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Microsoft Windows 10 IOT



I have a elderly client who has mistakenly bought a HP Thin Client T630 as a home PC. Now it is set up such that she can surf and use office 365 web apps, but I can not figure out how to get the PC to read from and write to USB removable drives.

I have searched all of the online help, but they all talk about turning off EWF and using gpedit, neither of which she appears to have access to. Is it even possible to use this machine as a standalone PC for anything other than surfing and web based apps?

Any help/advice would be greatly appreciated.


Accepted Solutions
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Hi, Which OS, WES7e or Win10IoT ?

Login to TC as Admin/Admin (Win10) or Administrator/Administrator (Wes7)

Go to Control Panel

Disable HP Write Manager (the padlock in the task bar should turn from green to yellow)


login as Admin (padlock should be red) = write filter is now off

go to Start | Run | enter gpedit.msc

Go to “Computer Configuration -> Administrative Templates -> System -> Removable Storage Access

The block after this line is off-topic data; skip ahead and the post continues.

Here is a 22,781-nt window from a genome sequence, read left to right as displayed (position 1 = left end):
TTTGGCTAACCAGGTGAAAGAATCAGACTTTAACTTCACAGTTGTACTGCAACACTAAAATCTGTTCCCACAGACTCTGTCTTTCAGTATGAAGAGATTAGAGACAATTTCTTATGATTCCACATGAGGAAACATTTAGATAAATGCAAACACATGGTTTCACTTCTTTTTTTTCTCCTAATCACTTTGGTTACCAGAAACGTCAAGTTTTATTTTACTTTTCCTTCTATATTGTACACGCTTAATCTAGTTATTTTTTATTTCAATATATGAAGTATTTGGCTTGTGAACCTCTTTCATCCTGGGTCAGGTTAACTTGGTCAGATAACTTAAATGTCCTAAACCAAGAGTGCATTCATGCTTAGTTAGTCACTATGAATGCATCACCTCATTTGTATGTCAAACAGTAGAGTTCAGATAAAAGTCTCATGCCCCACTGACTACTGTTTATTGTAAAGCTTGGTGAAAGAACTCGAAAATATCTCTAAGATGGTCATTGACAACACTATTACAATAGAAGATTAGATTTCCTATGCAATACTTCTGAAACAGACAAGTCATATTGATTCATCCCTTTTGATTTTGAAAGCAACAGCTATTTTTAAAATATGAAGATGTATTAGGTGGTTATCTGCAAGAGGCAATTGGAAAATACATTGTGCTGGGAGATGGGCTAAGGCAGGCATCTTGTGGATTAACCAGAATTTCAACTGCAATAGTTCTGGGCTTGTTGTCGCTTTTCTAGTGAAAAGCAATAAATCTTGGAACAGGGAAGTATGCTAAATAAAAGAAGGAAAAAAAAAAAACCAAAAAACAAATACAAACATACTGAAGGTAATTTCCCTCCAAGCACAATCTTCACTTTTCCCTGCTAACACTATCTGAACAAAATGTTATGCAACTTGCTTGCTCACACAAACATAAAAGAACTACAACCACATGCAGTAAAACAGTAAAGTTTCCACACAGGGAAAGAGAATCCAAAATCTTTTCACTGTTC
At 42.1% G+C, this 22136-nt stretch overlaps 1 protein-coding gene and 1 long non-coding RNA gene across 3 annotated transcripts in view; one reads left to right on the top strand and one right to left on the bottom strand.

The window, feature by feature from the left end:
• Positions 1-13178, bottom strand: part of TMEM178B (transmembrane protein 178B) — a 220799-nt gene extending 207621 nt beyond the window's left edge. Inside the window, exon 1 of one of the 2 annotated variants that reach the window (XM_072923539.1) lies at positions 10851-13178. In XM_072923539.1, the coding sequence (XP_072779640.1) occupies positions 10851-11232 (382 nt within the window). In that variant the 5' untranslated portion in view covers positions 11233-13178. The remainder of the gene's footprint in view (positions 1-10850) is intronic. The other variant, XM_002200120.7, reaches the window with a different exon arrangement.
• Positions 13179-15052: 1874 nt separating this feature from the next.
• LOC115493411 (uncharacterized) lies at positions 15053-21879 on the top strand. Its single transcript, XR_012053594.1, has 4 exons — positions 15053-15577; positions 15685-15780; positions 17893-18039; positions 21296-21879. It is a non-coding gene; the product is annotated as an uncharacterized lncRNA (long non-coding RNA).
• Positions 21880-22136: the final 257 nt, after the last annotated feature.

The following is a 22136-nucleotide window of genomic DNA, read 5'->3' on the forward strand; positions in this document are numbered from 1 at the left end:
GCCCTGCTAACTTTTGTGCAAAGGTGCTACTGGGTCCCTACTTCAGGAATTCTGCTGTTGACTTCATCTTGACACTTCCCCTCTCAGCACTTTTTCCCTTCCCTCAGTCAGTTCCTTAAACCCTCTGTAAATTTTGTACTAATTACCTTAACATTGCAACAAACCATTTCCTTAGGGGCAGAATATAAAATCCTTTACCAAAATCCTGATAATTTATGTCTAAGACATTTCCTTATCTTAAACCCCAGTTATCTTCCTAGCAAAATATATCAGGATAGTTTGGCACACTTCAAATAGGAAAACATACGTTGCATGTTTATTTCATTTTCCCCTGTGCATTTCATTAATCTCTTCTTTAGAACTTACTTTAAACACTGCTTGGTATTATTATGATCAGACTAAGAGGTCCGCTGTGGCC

and there you should find 2 entries starting with "Removable Disks""

These need to set to allow access

View solution in original post

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Unit has usb ports.

How to use , lesson 1     lesson 2

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Thank you for the prompt response @Wb2001, but I think you misunderstand the problem.


I know the unit has USB ports as I have eyes. I also know how to use flash drives and have been doing so for longer than I care to remember.


USB drives are not simply plug and play on the thin client T630. In fact by design and by default users can not view locally attached USB drives. I am looking for a way to get around this please.

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Hi, @wexford1798 


It looks rather complicated but this guide provides the info I believe you need to review...


Chapter 2, page 2...


Looks like you would want to turn the USB Port manager software off in this situation.


1. Select the desired option:
Option Description
Mode Select one of the following modes: ● Off—Turns off USB Port Manager and allows access to all USB devices.



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Thank you @Paul_Tikkanen.